Although it took so long for the Dance of Death to make its way into the Bible, God’s people have long heard death’s call. Isaiah gives voice to the question that has troubled all people ever since the fall: “Why do you spend your money for that which is not bread, and your labor for that which does not satisfy?” Today we answer that question as we examine our Christian faith.

Why do we spend money and labor on those things that we know do not satisfy? Because that is all we are able to do. From the glossy magazines that litter our life to the pop-up ads on our computers and phones to the billboards that hover in the sky, our world is filled with merchants crying out to us: “Come and buy.” Like I was telling my boys the other day they are successful. Those who have kids involved in sports know this. Go into any sporting goods chain and the prices for athletic gear will literally knock your socks off. These companies have successfully marketed to kids that it is more important how you look than how you play. Why? To make the little bit of life that we have satisfying, because, in the end, nothing will last. The computer, the phone, the flat-screen TV, the video game, the dry-fit t-shirt. All will decay. Death will whisper its invitation to “Come” and all our labor will be in vain.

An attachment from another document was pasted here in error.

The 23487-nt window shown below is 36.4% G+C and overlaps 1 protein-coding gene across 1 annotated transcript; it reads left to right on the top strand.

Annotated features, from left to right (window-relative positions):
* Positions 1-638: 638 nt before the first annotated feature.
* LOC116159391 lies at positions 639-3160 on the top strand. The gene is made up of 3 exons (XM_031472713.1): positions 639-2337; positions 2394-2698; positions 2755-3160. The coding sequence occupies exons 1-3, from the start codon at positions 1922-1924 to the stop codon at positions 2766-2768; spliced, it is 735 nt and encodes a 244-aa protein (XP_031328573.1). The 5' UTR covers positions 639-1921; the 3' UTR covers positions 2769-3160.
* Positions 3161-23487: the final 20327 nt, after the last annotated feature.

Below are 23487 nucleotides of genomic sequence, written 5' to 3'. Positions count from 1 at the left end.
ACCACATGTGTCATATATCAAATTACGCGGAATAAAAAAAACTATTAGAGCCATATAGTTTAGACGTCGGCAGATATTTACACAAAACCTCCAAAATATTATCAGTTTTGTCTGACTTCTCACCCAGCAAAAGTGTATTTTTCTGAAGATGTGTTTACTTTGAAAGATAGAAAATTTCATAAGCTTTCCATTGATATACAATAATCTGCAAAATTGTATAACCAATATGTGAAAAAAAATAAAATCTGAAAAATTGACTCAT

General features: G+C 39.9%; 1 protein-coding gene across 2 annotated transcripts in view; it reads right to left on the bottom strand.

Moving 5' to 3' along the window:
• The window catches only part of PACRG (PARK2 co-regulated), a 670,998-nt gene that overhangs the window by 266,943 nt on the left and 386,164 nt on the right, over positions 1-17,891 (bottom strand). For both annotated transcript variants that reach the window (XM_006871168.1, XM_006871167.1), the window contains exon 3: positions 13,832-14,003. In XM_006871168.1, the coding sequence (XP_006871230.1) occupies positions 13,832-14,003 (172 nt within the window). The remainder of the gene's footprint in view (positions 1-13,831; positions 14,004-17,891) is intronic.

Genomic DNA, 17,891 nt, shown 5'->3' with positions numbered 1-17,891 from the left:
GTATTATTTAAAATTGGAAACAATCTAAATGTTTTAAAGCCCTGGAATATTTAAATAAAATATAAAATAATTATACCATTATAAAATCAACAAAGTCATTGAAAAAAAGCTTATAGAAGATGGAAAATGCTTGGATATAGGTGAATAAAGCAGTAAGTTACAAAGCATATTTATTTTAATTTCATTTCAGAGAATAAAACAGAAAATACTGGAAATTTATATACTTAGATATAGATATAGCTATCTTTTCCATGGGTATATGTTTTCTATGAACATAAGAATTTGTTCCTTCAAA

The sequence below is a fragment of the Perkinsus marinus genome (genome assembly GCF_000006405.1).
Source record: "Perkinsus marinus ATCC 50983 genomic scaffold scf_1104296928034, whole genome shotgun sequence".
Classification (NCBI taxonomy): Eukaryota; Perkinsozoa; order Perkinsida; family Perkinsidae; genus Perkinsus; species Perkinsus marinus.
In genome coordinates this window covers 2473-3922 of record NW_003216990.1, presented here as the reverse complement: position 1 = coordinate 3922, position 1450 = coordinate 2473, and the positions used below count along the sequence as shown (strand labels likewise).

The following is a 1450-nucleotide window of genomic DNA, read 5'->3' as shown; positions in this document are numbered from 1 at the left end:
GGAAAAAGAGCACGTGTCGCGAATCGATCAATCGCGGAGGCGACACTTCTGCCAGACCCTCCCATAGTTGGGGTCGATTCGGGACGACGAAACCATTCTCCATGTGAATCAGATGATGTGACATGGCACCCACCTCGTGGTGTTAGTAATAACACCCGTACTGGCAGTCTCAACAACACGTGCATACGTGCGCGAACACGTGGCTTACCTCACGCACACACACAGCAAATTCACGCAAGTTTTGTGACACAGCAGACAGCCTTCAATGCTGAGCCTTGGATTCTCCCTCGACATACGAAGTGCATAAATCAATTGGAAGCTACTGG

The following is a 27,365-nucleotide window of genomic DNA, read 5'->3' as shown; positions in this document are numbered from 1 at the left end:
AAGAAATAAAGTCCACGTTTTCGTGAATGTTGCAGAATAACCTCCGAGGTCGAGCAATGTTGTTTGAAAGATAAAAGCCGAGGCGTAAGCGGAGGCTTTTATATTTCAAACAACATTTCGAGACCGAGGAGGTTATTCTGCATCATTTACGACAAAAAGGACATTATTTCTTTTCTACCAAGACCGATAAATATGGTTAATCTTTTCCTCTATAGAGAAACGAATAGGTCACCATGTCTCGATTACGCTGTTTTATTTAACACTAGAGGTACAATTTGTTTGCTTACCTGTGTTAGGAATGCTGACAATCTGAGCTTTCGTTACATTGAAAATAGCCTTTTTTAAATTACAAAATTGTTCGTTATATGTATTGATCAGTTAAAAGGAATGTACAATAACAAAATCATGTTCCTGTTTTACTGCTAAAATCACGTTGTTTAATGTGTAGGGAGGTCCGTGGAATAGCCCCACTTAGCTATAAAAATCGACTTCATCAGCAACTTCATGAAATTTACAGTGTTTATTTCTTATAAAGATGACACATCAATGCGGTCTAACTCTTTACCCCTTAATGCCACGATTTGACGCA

In contrast to the Dance of death, Isaiah gives voice to the Lord of Life. Like Death, the Lord’s call is to everyone (v. 1). No one is excluded. But unlike Death, the Lord’s call brings people life. The life the Lord offers is rich – “wine and milk” in verse 1 and “rich food” in verse 2. It is free – “without money and without price” in verse 1. It will answer the deepest needs of human experience, bringing eternal life to the soul (v. 3). Most surprisingly this call is not new. It reaches into the past of Israel based on God’s covenant love to David. It is one that reaches out to embrace the world’s future as all nations come to this one that the Lord glorifies. Even “a nation that you do not know” and “a nation that did not know you” (v. 5) will join in the feast. In this text, Isaiah issues a call from the Lord of Life and his voice triumphs over the Dance of Death.